When you run into a Diplomat, make sure that you talk in terms of “We”, “Us” and “The Team”, and if you are in the business of selling something to a diplomat make sure that you spend extra time making sure everyone around them is comfortable (and make that known to them), re-assure them that what you’re proposing won’t rock the boat too much – in other words that it’s an evolution, rather than a revolution – and for God’s sake, if anything causes bruised egos in the organization make sure you take the blame for it.
This might sound counterintuitive, but Diplomats appreciate this, because then people have somewhere to challenge that, and assuming you can bear it, this is a great way to build trust with a Diplomat.
Last but not least, make sure you match their relaxed and accommodating body language and take your time to talk things through. If you rush things, you’re most likely to get nowhere fast, but if you take your time, and let them know that it’s okay to go an extra round to get everybody on board, then you’ll be well on your way to being in the Diplomat’s good graces.
Analysts are who you want attacking your problems. They’re organized, they’re structured, they’re precise, meticulous and thorough. They’re fact driven, with self-control and they work well alone. Quite a number of engineers, doctors, programmers and yes… economists fall into this category. Because they are each other’s polar opposites they can either work very well with the Enthusiast or it can be a complete shitshow. The key is that each must have an understanding of the other, and that’s where having this mental model that we’re describing here comes in handy.
Analysts won’t quit until they get the facts straight. Data, logic and systems appeal to them enormously, and they thrive in a world that is predictable and rational. On the flipside, they don’t deal well with the unknown. They want to have all aspects of a decision covered before they can commit to something, which means that they can be slow in deciding. They are also very aware of risk and downside, which means that Analysts usually make for great investors.
When you meet an analyst in the marketplace – if you were selling your services to an organization full of engineers just say – what you want to do is take the time to walk them through all the data that supports their decision. You want to make it very clear to them that logically they’re making the right decision, and most of all you want to make sure that you cover the downside.
Because Analysts want to know as much as possible before they decide, they can sometimes have difficulty prioritizing what’s most important. Therefore we need to help them prioritize all the information they have, in order for them to make the right decision.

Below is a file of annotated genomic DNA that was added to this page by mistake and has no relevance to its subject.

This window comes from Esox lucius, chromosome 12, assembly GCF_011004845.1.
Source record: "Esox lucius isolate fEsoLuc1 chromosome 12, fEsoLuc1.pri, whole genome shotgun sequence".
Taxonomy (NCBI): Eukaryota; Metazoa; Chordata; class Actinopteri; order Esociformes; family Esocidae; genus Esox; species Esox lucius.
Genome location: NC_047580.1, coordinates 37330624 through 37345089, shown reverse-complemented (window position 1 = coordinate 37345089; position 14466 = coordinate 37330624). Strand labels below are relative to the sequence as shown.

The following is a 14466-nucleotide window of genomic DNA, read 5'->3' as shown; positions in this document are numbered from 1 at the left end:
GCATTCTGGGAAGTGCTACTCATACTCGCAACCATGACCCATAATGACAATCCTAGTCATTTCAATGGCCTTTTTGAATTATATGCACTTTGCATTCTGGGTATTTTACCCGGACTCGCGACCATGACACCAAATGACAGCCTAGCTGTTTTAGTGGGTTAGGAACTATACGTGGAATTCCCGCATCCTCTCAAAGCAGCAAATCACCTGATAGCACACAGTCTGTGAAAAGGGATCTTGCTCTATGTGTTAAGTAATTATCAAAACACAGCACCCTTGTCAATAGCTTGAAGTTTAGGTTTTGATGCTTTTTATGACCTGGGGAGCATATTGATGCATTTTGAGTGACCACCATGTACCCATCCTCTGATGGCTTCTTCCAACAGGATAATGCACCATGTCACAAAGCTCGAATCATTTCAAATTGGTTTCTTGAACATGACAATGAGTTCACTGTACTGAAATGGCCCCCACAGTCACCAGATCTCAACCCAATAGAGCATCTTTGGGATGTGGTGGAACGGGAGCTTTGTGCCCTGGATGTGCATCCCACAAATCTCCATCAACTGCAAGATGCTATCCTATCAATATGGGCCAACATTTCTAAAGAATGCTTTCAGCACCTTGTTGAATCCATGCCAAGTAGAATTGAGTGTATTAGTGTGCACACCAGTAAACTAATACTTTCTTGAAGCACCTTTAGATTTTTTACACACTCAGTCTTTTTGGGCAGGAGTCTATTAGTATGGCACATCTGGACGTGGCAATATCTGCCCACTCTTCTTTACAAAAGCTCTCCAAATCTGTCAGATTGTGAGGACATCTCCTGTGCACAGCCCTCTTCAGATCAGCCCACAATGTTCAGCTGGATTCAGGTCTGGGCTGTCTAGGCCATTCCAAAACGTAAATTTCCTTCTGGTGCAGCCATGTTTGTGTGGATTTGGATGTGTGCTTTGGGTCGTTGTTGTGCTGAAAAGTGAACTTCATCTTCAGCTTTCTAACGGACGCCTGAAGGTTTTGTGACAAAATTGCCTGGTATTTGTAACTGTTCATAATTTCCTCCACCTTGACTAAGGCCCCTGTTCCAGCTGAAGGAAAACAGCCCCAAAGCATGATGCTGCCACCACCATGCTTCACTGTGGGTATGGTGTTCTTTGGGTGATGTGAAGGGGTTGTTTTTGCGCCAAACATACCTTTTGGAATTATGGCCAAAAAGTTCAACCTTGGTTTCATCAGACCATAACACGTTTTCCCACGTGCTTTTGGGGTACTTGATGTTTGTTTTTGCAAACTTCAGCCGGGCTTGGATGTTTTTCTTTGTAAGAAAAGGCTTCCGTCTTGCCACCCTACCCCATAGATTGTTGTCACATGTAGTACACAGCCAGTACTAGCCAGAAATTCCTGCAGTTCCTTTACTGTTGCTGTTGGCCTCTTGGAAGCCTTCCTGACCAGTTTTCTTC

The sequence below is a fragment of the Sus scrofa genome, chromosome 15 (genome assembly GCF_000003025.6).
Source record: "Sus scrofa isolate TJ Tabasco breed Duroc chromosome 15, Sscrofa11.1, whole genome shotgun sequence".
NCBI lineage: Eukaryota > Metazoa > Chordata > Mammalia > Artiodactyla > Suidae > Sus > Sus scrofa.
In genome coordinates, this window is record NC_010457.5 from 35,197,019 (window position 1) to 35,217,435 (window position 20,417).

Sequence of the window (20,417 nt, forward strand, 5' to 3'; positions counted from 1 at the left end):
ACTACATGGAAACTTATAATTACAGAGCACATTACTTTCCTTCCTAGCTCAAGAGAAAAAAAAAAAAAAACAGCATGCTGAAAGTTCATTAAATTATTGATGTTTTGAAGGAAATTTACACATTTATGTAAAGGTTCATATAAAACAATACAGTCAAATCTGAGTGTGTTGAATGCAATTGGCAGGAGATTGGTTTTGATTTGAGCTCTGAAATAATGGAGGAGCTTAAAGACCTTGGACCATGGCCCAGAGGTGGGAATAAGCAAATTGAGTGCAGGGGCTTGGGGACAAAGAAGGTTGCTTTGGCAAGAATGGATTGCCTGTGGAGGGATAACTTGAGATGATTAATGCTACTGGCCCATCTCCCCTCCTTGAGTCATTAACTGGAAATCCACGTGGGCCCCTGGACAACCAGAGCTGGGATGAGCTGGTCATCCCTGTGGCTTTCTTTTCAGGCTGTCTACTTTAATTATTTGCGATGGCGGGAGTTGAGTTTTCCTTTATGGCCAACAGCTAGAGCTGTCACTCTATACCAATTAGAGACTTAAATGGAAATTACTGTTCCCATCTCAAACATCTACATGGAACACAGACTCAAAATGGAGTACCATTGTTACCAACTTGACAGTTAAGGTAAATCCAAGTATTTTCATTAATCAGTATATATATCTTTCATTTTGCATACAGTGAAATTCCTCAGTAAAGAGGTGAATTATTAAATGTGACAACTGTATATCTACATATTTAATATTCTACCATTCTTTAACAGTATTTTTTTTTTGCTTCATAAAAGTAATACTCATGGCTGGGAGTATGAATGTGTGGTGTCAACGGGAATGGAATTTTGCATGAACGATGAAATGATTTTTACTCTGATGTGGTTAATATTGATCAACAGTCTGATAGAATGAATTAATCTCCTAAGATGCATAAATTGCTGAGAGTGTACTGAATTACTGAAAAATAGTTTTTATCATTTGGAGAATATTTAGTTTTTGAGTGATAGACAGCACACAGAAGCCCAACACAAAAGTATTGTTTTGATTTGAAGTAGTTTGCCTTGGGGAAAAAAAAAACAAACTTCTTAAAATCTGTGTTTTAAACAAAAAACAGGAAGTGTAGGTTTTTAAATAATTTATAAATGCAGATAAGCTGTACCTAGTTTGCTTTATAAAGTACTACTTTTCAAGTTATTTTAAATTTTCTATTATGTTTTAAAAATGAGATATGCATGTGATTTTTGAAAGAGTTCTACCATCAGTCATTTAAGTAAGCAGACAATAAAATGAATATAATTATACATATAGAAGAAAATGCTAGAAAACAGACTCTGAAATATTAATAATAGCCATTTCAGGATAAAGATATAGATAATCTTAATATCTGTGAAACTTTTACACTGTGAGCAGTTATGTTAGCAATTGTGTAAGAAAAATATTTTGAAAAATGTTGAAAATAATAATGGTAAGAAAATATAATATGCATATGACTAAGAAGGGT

What’s more – similar to Diplomats – Analysts don’t take well to moving ahead too quickly. They need time to think things through, which means that their slow and deliberate method of analyzing the situation is not them trying to stall, but simply an expression of the fact that they want to make the best possible decision for them and their organization.
When it comes to Analysts, more than anything, you need to be patient.
Next up – our final personality type
Practitioners are leaders – especially in times of crises, this is who you want on your team.
They take immediate action and solve problems fast. They’re driven by goals and results, and make decisions quickly. You’ll find that their communication is usually brief, concise and to the point. Don’t be intimidated by their domineering Alpha body language – that’s just how they operate. Be aware however, that these are people who like to be and feel in control. They’re impatient, and they need things to happen fast. Naturally, this can also lead to mistakes, but practitioners keep going no matter what.
They start from where they are and do what they can with what they have.
Another flipside to this approach however, is that they are not good at utilizing other people’s strengths, and because of their communication they can come across as brutish and harsh.
So when you meet a practitioner in the market place make sure that you give them control and only nudge them whenever it is appropriate. Be sure to provide quick and clear answers to their questions and get back to them quickly. If you can get to the finish line before the deadline, the practitioner will think the world of you.
The key to getting the practitioner to buy your services is to talk in terms of goals and results and demonstrate seriousness when it comes to reaching them. There can be no fluffing about with a practitioner. They want results and they want them yesterday!
Let me know what your experience is with the different personality types in the comments.
Oh, and be sure to let me know which one you identify the most with.